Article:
Not everyone can afford a car that’s come straight off the production line, so most drivers you’ll see on the road will either be on finance to pay for their vehicle, or they have a car which has had one or more previous owners. The obvious benefit of this is the money you’ll save if you’re prepared to do a little research.
Your first stop is to check a target price guide, there are several on the market or online that can help you out. It’s important to know what kind of price is reasonable before you start shopping. A typical guide price for a used car should only be considered as an estimate and you could find yourself paying much less than the list price. Online valuations are another fantastic way of finding a car within your budget range, they’re also useful if you’re trying to sell your car but don’t know what price to put it on the market at.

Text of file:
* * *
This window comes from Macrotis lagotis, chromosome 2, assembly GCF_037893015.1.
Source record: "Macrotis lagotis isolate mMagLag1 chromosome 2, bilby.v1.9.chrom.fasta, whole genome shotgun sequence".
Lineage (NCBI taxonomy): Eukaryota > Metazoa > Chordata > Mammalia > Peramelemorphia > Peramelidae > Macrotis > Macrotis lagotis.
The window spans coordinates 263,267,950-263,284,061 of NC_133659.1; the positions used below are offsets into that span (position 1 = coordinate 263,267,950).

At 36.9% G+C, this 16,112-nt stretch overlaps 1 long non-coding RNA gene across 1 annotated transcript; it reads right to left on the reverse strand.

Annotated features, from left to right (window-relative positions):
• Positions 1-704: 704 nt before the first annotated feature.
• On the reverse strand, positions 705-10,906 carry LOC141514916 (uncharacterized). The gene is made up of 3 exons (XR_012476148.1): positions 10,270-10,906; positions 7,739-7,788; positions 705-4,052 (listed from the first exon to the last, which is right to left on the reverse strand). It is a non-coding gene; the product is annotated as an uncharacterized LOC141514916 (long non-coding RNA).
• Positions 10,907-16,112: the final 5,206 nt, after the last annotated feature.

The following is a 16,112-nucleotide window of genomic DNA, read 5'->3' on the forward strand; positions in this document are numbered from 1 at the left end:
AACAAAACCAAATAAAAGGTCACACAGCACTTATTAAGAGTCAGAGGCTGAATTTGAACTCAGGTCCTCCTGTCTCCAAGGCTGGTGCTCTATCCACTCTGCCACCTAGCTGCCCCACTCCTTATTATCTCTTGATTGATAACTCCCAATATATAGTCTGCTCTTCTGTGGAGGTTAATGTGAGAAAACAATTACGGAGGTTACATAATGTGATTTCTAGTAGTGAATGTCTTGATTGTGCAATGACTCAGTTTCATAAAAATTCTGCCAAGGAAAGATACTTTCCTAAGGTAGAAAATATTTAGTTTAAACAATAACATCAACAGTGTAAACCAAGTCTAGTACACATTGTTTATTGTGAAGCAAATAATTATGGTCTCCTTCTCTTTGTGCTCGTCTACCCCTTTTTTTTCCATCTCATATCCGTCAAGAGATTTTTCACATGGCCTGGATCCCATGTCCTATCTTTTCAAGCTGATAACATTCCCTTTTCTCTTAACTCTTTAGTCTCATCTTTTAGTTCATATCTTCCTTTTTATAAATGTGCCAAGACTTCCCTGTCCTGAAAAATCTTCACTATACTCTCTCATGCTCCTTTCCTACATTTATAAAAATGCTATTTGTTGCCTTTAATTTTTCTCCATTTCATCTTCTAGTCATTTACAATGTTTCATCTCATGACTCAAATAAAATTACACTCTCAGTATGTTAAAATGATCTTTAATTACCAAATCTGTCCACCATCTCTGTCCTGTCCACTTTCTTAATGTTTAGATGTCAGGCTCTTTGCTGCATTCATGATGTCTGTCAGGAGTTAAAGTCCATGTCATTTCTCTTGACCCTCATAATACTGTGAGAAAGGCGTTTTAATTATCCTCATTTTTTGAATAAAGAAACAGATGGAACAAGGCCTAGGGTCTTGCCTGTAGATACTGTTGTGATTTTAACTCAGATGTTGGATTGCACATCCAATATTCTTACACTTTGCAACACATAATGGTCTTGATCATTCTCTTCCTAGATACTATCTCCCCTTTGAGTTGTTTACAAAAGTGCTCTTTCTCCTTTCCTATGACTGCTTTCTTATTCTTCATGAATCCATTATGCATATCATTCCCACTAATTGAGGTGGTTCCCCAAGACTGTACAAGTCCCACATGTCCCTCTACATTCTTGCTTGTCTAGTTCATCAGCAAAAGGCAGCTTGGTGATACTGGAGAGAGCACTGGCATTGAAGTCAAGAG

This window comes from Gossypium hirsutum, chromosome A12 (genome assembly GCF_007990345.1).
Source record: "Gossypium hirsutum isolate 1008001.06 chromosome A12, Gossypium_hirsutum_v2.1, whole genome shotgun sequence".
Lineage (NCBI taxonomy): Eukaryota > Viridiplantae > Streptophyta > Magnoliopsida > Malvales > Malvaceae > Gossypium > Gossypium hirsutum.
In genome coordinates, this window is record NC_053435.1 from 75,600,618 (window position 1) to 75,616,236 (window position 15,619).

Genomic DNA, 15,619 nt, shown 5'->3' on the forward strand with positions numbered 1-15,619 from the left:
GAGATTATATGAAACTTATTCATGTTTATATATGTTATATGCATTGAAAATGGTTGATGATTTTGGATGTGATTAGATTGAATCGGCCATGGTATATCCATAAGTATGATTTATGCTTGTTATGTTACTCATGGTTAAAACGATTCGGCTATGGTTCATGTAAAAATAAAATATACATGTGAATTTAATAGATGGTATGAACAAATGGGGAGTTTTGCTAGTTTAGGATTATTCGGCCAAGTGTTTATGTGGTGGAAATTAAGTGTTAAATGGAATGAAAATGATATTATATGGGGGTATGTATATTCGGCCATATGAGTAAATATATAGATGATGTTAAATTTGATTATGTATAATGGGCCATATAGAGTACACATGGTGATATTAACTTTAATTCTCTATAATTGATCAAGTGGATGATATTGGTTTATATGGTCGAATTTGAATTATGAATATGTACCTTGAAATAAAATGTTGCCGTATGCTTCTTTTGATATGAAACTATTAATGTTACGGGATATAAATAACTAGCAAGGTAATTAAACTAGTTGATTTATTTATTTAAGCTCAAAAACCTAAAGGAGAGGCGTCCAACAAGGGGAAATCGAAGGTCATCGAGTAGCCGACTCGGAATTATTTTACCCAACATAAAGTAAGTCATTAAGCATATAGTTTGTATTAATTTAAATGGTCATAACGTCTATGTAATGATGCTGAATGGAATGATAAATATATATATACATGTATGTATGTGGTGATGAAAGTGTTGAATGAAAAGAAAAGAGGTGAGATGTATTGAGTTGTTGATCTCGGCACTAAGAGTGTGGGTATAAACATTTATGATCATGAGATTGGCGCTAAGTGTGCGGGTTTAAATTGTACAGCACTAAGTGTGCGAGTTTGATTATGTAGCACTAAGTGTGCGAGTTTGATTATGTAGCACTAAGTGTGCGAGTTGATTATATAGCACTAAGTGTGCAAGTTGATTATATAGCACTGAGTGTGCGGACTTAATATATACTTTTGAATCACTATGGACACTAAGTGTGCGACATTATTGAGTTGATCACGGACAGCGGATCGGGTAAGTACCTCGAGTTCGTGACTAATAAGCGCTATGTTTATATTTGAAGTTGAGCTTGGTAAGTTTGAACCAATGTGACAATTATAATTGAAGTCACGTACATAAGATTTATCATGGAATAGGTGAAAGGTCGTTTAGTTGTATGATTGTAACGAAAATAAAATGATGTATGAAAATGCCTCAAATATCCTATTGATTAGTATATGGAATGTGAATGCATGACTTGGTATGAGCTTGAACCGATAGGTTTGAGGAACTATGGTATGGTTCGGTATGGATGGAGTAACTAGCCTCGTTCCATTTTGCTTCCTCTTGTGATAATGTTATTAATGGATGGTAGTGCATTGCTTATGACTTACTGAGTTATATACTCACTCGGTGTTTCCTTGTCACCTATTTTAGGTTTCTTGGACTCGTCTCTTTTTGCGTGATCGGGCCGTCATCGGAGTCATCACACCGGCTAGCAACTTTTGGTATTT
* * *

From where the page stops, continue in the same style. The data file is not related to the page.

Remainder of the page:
Shopping around can save you valuable pounds when entering the used car market, and if you’ve done the groundwork you’ll be even better prepared. Haggling is a useful tool when trying to get the best price (buying or selling) for your used car. If you’ve got your eye on a particular model, make sure you know everything about it’s price; what’s offered on the internet, what kind of deal the local dealers will broker, how trade-in numbers differ from private sale, and so on.
Another good idea is to look into how much financing would cost you, with regards to APR, even if you’re set on paying upfront – it’s helpful to have a back up plan.